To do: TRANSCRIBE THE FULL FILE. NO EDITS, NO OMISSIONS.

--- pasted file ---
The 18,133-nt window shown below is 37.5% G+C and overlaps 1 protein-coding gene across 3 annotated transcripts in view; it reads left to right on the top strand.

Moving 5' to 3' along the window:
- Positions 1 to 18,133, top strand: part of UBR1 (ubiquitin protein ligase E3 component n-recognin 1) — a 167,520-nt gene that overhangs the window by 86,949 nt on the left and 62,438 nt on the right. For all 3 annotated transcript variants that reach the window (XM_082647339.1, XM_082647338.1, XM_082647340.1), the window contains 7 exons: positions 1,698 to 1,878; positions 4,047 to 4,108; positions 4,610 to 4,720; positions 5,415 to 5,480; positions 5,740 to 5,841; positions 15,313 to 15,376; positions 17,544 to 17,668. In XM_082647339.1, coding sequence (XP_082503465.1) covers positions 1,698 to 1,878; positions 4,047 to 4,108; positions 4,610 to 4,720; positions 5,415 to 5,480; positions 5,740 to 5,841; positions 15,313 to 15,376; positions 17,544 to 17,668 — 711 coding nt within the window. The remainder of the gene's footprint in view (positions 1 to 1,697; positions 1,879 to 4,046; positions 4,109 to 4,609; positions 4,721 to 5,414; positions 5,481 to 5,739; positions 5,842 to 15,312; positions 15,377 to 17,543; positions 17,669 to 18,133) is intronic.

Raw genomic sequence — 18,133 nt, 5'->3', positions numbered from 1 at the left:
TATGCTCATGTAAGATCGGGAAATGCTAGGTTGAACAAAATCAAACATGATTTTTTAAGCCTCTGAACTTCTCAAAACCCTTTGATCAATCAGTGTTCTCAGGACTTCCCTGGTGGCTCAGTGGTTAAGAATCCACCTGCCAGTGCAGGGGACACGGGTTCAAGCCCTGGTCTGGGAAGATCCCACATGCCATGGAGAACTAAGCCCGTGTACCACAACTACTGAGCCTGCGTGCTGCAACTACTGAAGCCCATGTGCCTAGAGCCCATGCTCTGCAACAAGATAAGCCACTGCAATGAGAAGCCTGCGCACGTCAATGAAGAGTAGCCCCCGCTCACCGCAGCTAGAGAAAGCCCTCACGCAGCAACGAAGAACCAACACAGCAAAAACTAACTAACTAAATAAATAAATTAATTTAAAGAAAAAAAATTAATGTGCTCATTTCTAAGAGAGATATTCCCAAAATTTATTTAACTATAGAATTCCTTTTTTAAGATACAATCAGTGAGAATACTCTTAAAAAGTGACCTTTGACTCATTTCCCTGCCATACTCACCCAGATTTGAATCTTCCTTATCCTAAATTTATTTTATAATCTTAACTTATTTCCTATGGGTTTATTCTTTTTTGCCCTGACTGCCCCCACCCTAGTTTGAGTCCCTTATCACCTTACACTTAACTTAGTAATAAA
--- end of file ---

The 18,133-nt window shown below is 37.5% G+C and overlaps 1 protein-coding gene across 3 annotated transcripts in view; it reads left to right on the top strand.

Moving 5' to 3' along the window:
- Positions 1 to 18,133, top strand: part of UBR1 (ubiquitin protein ligase E3 component n-recognin 1) — a 167,520-nt gene that overhangs the window by 86,949 nt on the left and 62,438 nt on the right. For all 3 annotated transcript variants that reach the window (XM_082647339.1, XM_082647338.1, XM_082647340.1), the window contains 7 exons: positions 1,698 to 1,878; positions 4,047 to 4,108; positions 4,610 to 4,720; positions 5,415 to 5,480; positions 5,740 to 5,841; positions 15,313 to 15,376; positions 17,544 to 17,668. In XM_082647339.1, coding sequence (XP_082503465.1) covers positions 1,698 to 1,878; positions 4,047 to 4,108; positions 4,610 to 4,720; positions 5,415 to 5,480; positions 5,740 to 5,841; positions 15,313 to 15,376; positions 17,544 to 17,668 — 711 coding nt within the window. The remainder of the gene's footprint in view (positions 1 to 1,697; positions 1,879 to 4,046; positions 4,109 to 4,609; positions 4,721 to 5,414; positions 5,481 to 5,739; positions 5,842 to 15,312; positions 15,377 to 17,543; positions 17,669 to 18,133) is intronic.

Raw genomic sequence — 18,133 nt, 5'->3', positions numbered from 1 at the left:
TATGCTCATGTAAGATCGGGAAATGCTAGGTTGAACAAAATCAAACATGATTTTTTAAGCCTCTGAACTTCTCAAAACCCTTTGATCAATCAGTGTTCTCAGGACTTCCCTGGTGGCTCAGTGGTTAAGAATCCACCTGCCAGTGCAGGGGACACGGGTTCAAGCCCTGGTCTGGGAAGATCCCACATGCCATGGAGAACTAAGCCCGTGTACCACAACTACTGAGCCTGCGTGCTGCAACTACTGAAGCCCATGTGCCTAGAGCCCATGCTCTGCAACAAGATAAGCCACTGCAATGAGAAGCCTGCGCACGTCAATGAAGAGTAGCCCCCGCTCACCGCAGCTAGAGAAAGCCCTCACGCAGCAACGAAGAACCAACACAGCAAAAACTAACTAACTAAATAAATAAATTAATTTAAAGAAAAAAAATTAATGTGCTCATTTCTAAGAGAGATATTCCCAAAATTTATTTAACTATAGAATTCCTTTTTTAAGATACAATCAGTGAGAATACTCTTAAAAAGTGACCTTTGACTCATTTCCCTGCCATACTCACCCAGATTTGAATCTTCCTTATCCTAAATTTATTTTATAATCTTAACTTATTTCCTATGGGTTTATTCTTTTTTGCCCTGACTGCCCCCACCCTAGTTTGAGTCCCTTATCACCTTACACTTAACTTAGTAATAAA